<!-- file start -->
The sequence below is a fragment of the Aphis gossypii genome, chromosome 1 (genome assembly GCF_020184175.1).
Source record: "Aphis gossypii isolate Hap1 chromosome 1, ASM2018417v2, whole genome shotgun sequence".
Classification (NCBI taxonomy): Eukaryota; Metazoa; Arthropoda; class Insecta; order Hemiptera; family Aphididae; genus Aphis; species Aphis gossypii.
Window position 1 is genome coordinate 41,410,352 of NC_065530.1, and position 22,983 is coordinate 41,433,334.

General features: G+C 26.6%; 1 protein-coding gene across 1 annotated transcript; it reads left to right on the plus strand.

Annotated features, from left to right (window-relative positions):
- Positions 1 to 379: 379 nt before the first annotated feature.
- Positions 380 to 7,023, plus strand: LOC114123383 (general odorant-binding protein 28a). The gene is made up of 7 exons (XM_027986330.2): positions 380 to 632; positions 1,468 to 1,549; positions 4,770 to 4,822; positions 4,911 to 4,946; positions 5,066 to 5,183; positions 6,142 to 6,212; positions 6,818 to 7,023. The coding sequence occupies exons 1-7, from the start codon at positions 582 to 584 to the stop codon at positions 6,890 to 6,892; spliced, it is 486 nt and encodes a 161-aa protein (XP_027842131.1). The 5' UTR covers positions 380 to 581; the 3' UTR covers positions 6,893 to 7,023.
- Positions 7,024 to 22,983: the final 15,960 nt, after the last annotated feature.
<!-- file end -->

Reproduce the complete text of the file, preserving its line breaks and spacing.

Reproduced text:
The sequence below is a fragment of the Aphis gossypii genome, chromosome 1 (genome assembly GCF_020184175.1).
Source record: "Aphis gossypii isolate Hap1 chromosome 1, ASM2018417v2, whole genome shotgun sequence".
Classification (NCBI taxonomy): Eukaryota; Metazoa; Arthropoda; class Insecta; order Hemiptera; family Aphididae; genus Aphis; species Aphis gossypii.
Window position 1 is genome coordinate 41,410,352 of NC_065530.1, and position 22,983 is coordinate 41,433,334.

General features: G+C 26.6%; 1 protein-coding gene across 1 annotated transcript; it reads left to right on the plus strand.

Annotated features, from left to right (window-relative positions):
- Positions 1 to 379: 379 nt before the first annotated feature.
- Positions 380 to 7,023, plus strand: LOC114123383 (general odorant-binding protein 28a). The gene is made up of 7 exons (XM_027986330.2): positions 380 to 632; positions 1,468 to 1,549; positions 4,770 to 4,822; positions 4,911 to 4,946; positions 5,066 to 5,183; positions 6,142 to 6,212; positions 6,818 to 7,023. The coding sequence occupies exons 1-7, from the start codon at positions 582 to 584 to the stop codon at positions 6,890 to 6,892; spliced, it is 486 nt and encodes a 161-aa protein (XP_027842131.1). The 5' UTR covers positions 380 to 581; the 3' UTR covers positions 6,893 to 7,023.
- Positions 7,024 to 22,983: the final 15,960 nt, after the last annotated feature.